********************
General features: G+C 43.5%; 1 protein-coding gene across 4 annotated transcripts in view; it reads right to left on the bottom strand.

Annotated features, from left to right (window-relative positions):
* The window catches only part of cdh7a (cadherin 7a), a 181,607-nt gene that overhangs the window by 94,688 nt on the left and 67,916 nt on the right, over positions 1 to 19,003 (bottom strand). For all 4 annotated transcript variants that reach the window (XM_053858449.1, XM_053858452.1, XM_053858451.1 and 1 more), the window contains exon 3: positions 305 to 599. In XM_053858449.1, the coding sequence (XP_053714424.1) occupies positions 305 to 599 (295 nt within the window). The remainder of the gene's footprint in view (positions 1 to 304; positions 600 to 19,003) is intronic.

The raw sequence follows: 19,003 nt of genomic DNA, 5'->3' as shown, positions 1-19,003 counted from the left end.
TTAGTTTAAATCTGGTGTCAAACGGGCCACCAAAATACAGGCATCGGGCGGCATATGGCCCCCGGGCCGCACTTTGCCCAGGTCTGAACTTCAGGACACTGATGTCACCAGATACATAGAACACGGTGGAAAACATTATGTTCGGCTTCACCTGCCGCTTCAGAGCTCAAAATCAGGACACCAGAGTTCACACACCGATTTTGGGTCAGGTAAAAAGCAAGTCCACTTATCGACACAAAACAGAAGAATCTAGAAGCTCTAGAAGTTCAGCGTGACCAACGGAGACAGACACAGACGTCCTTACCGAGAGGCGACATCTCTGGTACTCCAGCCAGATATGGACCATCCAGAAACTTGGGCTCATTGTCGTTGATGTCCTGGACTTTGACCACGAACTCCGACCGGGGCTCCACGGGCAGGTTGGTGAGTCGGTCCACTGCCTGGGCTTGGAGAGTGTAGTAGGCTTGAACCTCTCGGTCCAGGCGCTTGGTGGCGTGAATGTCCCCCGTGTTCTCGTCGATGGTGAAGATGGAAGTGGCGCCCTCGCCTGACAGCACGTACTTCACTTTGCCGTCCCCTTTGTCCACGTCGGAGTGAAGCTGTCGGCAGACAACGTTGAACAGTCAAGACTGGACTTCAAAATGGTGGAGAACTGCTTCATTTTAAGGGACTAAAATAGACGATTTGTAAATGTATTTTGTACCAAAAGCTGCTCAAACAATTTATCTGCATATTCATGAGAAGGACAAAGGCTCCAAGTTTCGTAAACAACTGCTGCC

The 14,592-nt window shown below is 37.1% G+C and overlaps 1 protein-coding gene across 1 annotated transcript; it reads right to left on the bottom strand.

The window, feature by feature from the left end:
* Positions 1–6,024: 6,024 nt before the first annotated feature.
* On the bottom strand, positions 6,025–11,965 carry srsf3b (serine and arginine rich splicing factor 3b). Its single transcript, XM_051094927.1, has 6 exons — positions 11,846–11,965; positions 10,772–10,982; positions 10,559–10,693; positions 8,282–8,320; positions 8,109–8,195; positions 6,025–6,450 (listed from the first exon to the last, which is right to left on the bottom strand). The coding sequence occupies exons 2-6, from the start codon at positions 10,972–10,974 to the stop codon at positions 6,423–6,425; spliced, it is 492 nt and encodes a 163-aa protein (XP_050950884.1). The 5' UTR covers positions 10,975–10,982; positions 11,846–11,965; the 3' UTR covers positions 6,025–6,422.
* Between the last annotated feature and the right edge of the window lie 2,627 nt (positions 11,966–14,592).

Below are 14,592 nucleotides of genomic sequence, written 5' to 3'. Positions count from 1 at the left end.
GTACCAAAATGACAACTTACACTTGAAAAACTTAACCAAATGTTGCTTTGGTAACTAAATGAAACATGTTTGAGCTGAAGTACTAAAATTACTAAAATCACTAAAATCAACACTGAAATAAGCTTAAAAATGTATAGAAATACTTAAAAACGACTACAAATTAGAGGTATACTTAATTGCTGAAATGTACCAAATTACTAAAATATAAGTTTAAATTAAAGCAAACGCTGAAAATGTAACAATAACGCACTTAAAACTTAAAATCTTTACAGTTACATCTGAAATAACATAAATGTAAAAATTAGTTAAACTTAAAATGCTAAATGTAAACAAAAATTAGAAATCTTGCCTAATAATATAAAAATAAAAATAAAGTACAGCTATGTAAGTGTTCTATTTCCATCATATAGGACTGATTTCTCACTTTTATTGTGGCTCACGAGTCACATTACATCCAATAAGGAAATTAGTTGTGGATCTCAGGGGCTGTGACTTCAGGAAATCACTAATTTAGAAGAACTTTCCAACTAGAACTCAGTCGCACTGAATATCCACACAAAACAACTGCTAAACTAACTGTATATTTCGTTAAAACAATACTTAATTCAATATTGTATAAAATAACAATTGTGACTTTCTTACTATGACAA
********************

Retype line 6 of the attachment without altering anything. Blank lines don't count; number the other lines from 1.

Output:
The 14,592-nt window shown below is 37.1% G+C and overlaps 1 protein-coding gene across 1 annotated transcript; it reads right to left on the bottom strand.